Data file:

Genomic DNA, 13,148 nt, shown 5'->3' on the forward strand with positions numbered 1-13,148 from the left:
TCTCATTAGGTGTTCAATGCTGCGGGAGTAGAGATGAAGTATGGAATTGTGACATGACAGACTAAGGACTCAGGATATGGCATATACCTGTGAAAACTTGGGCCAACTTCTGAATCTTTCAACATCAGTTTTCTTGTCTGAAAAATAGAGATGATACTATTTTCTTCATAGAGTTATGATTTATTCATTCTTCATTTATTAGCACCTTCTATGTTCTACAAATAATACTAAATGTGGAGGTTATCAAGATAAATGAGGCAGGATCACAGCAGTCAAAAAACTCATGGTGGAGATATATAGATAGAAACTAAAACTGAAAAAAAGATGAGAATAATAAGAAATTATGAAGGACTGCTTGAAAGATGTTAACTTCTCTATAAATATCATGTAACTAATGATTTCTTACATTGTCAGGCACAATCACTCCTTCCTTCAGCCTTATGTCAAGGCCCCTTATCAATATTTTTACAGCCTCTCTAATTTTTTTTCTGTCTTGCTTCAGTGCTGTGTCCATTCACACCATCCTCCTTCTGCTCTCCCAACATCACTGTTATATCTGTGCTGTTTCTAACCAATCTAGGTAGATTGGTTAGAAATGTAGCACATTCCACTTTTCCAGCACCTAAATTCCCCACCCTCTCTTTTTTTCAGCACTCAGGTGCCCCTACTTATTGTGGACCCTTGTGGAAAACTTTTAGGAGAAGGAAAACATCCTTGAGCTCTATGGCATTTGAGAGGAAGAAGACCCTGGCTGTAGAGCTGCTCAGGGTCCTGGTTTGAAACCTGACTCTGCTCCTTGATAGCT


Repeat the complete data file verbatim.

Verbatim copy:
Genomic DNA, 13,148 nt, shown 5'->3' on the forward strand with positions numbered 1-13,148 from the left:
TCTCATTAGGTGTTCAATGCTGCGGGAGTAGAGATGAAGTATGGAATTGTGACATGACAGACTAAGGACTCAGGATATGGCATATACCTGTGAAAACTTGGGCCAACTTCTGAATCTTTCAACATCAGTTTTCTTGTCTGAAAAATAGAGATGATACTATTTTCTTCATAGAGTTATGATTTATTCATTCTTCATTTATTAGCACCTTCTATGTTCTACAAATAATACTAAATGTGGAGGTTATCAAGATAAATGAGGCAGGATCACAGCAGTCAAAAAACTCATGGTGGAGATATATAGATAGAAACTAAAACTGAAAAAAAGATGAGAATAATAAGAAATTATGAAGGACTGCTTGAAAGATGTTAACTTCTCTATAAATATCATGTAACTAATGATTTCTTACATTGTCAGGCACAATCACTCCTTCCTTCAGCCTTATGTCAAGGCCCCTTATCAATATTTTTACAGCCTCTCTAATTTTTTTTCTGTCTTGCTTCAGTGCTGTGTCCATTCACACCATCCTCCTTCTGCTCTCCCAACATCACTGTTATATCTGTGCTGTTTCTAACCAATCTAGGTAGATTGGTTAGAAATGTAGCACATTCCACTTTTCCAGCACCTAAATTCCCCACCCTCTCTTTTTTTCAGCACTCAGGTGCCCCTACTTATTGTGGACCCTTGTGGAAAACTTTTAGGAGAAGGAAAACATCCTTGAGCTCTATGGCATTTGAGAGGAAGAAGACCCTGGCTGTAGAGCTGCTCAGGGTCCTGGTTTGAAACCTGACTCTGCTCCTTGATAGCT